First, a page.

• Plan for Incapacity – As mentioned above, many of the estate planning instruments listed are used to ensure your financial and health wishes are followed in case of incapacity.

  • Provide for Loved Ones – Estate planning will allow you to identify those you wish to receive your property after you pass away, instead of allowing state laws to make those decisions for you.

  • Help a Favorite Cause – Through proper estate planning, you can help charitable causes dear to your heart both during your lifetime and after you pass away.

  • Avoid Probate – A proper estate plan will ensure your loved ones receive their shares of your assets quickly and without the hassle of going through the often lengthy probate process.

  • Minimize Expenses – Avoiding probate will allow your loved ones to avoid unnecessary court costs and legal fees.

  • Minimize Taxes – A proper estate plan will allow you to minimize your tax burden.

  • Ease the Burden on Your Loved Ones – As part of your estate planning, you can plan out your funeral arrangements and thus not only lower the funeral expenses but also ease the strain on your grieving family and friends.

  • Ensure Your Businesses Continue Smoothly – Through your estate planning, you can put in place people and procedures necessary to ensure that your businesses continue their day-to-day operations without any unnecessary interruptions in case of your incapacity or death.

  • The Biggest Benefit Is Peace of Mind – A properly drafted estate plan will put your mind at ease by ensuring that you have a plan in place in case of tragedy. You can be assured that not only are your loved ones provided for but that your health and financial wishes will be followed in case you are incapacitated.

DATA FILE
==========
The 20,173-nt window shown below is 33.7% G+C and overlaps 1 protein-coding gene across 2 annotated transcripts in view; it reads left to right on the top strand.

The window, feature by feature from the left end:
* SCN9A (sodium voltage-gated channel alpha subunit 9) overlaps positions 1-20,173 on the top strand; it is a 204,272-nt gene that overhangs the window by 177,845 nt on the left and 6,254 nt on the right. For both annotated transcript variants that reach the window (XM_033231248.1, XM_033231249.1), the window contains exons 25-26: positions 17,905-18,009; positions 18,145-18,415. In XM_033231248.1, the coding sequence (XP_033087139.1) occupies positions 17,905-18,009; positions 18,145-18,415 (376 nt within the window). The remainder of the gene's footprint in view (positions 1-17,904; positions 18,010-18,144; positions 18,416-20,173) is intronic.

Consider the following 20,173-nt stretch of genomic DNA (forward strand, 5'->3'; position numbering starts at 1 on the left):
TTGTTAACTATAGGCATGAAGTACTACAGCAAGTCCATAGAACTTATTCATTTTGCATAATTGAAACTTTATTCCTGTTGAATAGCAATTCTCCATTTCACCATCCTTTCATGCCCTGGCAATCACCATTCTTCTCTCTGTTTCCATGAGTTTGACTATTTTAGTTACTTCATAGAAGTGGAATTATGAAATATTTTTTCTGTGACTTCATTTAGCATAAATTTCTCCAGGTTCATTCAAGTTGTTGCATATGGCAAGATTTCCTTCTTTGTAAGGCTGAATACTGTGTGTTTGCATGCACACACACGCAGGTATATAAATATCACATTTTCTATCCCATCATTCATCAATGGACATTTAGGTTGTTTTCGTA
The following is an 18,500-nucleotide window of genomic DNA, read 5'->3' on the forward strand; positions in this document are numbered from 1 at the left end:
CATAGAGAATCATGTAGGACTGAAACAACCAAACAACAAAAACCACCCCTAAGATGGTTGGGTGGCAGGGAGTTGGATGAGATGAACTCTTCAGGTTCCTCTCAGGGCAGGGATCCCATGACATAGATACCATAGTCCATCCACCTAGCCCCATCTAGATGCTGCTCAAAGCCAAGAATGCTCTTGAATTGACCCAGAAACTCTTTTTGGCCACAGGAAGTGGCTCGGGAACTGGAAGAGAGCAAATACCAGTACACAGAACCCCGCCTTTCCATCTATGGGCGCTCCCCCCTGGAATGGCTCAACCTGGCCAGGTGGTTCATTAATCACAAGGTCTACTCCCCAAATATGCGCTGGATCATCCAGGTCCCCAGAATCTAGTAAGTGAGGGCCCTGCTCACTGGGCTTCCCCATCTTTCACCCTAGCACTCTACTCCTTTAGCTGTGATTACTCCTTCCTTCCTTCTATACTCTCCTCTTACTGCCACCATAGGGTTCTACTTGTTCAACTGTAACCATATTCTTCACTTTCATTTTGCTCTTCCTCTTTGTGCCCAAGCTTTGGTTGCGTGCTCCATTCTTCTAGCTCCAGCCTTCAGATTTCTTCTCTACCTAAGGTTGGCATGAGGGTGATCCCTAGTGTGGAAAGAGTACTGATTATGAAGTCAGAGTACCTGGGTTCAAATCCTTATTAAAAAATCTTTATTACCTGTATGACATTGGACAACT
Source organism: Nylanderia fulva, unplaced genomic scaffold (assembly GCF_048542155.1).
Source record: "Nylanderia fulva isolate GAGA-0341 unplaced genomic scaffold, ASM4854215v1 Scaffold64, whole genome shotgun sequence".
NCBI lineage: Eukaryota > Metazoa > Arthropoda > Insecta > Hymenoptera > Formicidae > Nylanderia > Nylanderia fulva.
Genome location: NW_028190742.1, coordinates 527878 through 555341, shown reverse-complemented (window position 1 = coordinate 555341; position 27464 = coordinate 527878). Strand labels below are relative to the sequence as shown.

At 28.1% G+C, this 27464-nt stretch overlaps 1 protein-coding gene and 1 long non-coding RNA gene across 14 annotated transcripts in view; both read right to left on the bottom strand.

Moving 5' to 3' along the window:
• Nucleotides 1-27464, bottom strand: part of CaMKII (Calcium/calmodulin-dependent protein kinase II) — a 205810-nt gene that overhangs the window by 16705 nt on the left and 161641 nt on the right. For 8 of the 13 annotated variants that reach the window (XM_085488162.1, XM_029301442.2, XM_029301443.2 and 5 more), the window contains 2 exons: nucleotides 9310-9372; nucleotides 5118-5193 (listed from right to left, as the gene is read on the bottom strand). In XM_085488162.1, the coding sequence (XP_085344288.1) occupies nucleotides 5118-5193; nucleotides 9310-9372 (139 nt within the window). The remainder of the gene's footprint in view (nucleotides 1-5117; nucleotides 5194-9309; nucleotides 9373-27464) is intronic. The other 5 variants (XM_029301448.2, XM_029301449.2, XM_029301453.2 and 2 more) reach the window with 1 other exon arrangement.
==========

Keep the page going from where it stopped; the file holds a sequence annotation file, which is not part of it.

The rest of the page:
Estate planning can be a complicated process and it is best to use an experienced estate planning lawyer Orange, CA offers when drawing up your estate plan. Also, estate planning is an ongoing process. You should review and update your estate plan documents as existing law as well as your family and financial situations change. Holborn Law can help you identify your potential estate planning needs, find the best solutions, and draft the necessary documents. To schedule a consultation, contact 844-HOLBORN and one of our estate planning attorneys will be happy to assist you.

Disclaimer: This post is meant for general informational purposes only, and it is not to be construed as legal advice. As with any laws, the information in this blog post may change at any time and may apply differently in different jurisdictions. The post may constitute Attorney Advertising as defined by the rules of professional responsibility of some jurisdictions. Holborn Law is based in Orange County. The attorneys of Holborn Law APC are active members of the State Bar of California and licensed to practice law in California. All services relating to immigration and naturalization provided by Holborn Law APC are provided by active members of the State Bar of California or by a person under the supervision of an active member of the State Bar of California.